Hungry on our way home from a family ski weekend, we decided to stop for pizza. As chief passenger seat navigation assistant, it was my job to Google pizza joints in the next town and I was excited to see one of my favorite pizzerias pop up on the digital map. Pies topped with bruschetta tomatoes, fresh basil, marinated chicken, roasted asparagus, wild mushrooms and caramelized onions make my mouth water.
But those in the vehicle who don’t desire “fancy” pizza promptly squashed my food fantasy. Chants for a plain old pepperoni pizza guided our vehicle pied piper like toward a restaurant featuring thin crust pizzas clearly flavored with one main ingredient, salt. Sure, salt is tasty. And greasy cheese is moisturizer to a dry winter soul. But c’mon people. Let’s try something new once in a while.
Yet, I’m not as quick to jump aboard the variety wagon when it comes to some of the comforts I cling to. Take books for example; I strain to stray outside my habitual reading proclivities which can make book clubs both wonderful and uncomfortable because they force me to read books I wouldn’t normally choose. I’m pretty sure Mark Twain once said, “A classic is something everyone wants to have read but nobody wants to read.” But I’m not certain he said it because my book about Mark Twain is still on my shelf unread.
Jobs, movies, fashion, vacation destinations and family traditions can all be areas where people stick to what they know and eschew change or any attempt at variety. There is a certain comfort in predictability, knowing what we like and sticking with it.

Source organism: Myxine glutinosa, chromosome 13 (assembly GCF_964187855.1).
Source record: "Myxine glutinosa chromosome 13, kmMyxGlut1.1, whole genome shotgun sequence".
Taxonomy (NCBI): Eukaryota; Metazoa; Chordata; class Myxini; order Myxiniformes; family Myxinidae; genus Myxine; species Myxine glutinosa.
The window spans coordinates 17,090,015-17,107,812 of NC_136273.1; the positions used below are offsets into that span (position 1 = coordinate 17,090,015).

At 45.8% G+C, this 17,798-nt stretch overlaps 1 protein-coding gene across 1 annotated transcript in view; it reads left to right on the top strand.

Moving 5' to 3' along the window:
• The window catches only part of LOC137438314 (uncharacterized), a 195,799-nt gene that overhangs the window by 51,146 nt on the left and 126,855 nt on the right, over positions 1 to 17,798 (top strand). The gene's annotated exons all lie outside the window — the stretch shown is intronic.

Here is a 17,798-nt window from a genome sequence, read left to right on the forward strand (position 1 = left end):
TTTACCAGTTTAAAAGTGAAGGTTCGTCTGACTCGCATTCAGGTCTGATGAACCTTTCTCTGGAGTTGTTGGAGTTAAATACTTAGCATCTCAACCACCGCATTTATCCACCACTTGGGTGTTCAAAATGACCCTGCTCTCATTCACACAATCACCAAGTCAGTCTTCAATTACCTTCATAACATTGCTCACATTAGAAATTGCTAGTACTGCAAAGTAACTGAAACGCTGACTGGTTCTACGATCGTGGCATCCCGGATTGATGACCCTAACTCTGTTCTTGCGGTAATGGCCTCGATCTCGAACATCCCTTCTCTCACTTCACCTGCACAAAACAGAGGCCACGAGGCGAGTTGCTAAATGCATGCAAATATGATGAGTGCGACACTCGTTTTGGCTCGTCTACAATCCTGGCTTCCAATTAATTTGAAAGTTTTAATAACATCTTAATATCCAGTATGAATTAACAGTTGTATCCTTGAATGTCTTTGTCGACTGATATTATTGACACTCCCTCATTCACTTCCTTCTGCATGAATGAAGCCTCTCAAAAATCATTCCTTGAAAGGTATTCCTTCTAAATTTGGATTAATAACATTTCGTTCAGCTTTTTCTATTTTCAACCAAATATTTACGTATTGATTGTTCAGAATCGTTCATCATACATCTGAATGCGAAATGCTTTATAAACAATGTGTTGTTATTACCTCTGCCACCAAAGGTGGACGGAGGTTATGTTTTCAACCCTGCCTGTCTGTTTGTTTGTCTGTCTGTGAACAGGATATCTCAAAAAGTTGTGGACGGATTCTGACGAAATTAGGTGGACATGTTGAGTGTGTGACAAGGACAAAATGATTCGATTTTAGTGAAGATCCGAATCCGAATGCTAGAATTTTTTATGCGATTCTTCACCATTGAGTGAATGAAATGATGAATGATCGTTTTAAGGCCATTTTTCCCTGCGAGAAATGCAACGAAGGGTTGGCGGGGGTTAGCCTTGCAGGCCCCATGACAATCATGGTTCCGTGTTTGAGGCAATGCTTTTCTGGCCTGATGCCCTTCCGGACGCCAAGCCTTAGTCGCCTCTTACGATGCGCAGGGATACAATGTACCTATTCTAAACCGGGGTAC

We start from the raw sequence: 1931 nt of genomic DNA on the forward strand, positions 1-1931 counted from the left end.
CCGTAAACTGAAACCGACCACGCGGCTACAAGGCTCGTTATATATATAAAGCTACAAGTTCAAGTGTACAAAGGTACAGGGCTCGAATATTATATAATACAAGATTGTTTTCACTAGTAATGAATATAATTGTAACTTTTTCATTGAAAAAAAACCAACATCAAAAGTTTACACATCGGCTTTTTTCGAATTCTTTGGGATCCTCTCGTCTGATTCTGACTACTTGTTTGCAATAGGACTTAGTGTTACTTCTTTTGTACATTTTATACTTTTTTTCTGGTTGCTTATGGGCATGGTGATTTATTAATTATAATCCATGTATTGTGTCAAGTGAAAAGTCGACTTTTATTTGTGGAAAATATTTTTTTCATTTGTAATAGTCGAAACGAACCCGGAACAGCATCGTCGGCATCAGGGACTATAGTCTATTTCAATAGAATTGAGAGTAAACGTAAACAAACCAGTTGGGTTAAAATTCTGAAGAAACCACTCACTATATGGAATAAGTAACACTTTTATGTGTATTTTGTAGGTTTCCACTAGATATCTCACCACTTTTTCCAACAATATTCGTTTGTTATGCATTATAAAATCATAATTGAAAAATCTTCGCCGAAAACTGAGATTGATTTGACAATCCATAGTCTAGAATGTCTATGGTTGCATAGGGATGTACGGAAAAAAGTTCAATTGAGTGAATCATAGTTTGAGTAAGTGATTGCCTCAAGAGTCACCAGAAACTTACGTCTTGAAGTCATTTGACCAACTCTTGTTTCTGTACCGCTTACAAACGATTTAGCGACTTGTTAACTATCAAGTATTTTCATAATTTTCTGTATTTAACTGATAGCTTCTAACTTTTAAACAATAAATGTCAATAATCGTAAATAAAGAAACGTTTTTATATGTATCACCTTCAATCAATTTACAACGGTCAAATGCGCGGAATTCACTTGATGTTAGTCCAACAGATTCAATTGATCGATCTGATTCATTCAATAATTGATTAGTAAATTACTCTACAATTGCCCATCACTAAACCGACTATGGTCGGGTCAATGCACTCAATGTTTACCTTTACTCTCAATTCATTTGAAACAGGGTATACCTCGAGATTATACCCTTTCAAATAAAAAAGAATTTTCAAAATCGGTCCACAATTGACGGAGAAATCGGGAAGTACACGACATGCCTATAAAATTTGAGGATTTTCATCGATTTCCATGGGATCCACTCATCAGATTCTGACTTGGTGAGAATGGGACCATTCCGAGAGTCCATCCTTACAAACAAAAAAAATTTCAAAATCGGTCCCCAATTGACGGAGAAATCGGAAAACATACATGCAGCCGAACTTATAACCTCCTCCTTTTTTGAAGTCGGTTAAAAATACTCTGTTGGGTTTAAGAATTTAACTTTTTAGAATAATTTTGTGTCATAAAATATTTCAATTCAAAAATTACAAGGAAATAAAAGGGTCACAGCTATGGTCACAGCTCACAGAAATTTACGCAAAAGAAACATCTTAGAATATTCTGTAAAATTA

But when it comes to pizza and people–especially people–might I suggest changing things up once in a while? We may be too comfortable keeping company with only those who think like us, like what we like and do things pretty much like we do. Fine and dandy. But much is to be gained when we connect with a variety of folks. We learn new things, understand different ways of seeing the world and gain insight into why some hold values unlike our own.
It doesn’t have to be a lot or even all the time. I understand the need to retreat into creature comforts and the company of those who best understand us. But occasionally branching out into the social circles of those who are younger or older, richer or poorer or of another race or religion can enrich our lives and provide opportunities for us to bless the lives of others.
I think of my late grandfather. Among the many things I admire about him was his ability to be at ease in most any situation. He was not intimidated by great wealth nor did he ever act superior around those struggling to get by. Differences in language, cultural background or sexual orientation didn’t frighten him. He traveled, took an interest in people and tried new hobbies throughout his life.
May the memory of my grandfather and possibly this blog post encourage you to branch out of your comfort zones. Adopt an attitude of fearlessness that comes from being comfortable in who you are–a person with much to offer–a flavorful ingredient in this most delicious pizza pie of life.